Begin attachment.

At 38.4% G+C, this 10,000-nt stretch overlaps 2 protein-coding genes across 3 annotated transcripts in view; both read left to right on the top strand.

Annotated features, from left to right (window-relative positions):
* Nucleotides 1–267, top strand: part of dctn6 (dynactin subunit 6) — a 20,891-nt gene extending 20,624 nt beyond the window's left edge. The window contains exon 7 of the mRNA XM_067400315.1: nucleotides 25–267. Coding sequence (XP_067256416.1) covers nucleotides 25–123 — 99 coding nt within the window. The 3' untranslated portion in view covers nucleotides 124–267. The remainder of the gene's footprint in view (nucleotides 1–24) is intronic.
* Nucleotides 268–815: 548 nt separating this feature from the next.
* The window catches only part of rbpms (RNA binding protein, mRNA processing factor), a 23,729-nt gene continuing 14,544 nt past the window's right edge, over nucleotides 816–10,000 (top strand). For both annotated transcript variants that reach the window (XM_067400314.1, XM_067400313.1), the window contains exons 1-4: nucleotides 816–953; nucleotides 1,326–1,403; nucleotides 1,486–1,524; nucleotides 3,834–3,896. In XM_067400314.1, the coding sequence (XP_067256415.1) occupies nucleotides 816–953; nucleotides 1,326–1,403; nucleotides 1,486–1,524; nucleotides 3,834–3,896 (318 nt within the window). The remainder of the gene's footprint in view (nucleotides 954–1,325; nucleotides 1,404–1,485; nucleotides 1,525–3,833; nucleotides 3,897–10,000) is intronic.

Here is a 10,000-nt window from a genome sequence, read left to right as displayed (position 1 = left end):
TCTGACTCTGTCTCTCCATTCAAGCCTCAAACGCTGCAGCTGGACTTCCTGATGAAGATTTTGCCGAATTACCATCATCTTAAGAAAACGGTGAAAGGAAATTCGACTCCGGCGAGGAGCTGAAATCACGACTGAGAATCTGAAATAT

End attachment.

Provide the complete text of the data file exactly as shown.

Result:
At 38.4% G+C, this 10,000-nt stretch overlaps 2 protein-coding genes across 3 annotated transcripts in view; both read left to right on the top strand.

Annotated features, from left to right (window-relative positions):
* Nucleotides 1–267, top strand: part of dctn6 (dynactin subunit 6) — a 20,891-nt gene extending 20,624 nt beyond the window's left edge. The window contains exon 7 of the mRNA XM_067400315.1: nucleotides 25–267. Coding sequence (XP_067256416.1) covers nucleotides 25–123 — 99 coding nt within the window. The 3' untranslated portion in view covers nucleotides 124–267. The remainder of the gene's footprint in view (nucleotides 1–24) is intronic.
* Nucleotides 268–815: 548 nt separating this feature from the next.
* The window catches only part of rbpms (RNA binding protein, mRNA processing factor), a 23,729-nt gene continuing 14,544 nt past the window's right edge, over nucleotides 816–10,000 (top strand). For both annotated transcript variants that reach the window (XM_067400314.1, XM_067400313.1), the window contains exons 1-4: nucleotides 816–953; nucleotides 1,326–1,403; nucleotides 1,486–1,524; nucleotides 3,834–3,896. In XM_067400314.1, the coding sequence (XP_067256415.1) occupies nucleotides 816–953; nucleotides 1,326–1,403; nucleotides 1,486–1,524; nucleotides 3,834–3,896 (318 nt within the window). The remainder of the gene's footprint in view (nucleotides 954–1,325; nucleotides 1,404–1,485; nucleotides 1,525–3,833; nucleotides 3,897–10,000) is intronic.

Here is a 10,000-nt window from a genome sequence, read left to right as displayed (position 1 = left end):
TCTGACTCTGTCTCTCCATTCAAGCCTCAAACGCTGCAGCTGGACTTCCTGATGAAGATTTTGCCGAATTACCATCATCTTAAGAAAACGGTGAAAGGAAATTCGACTCCGGCGAGGAGCTGAAATCACGACTGAGAATCTGAAATAT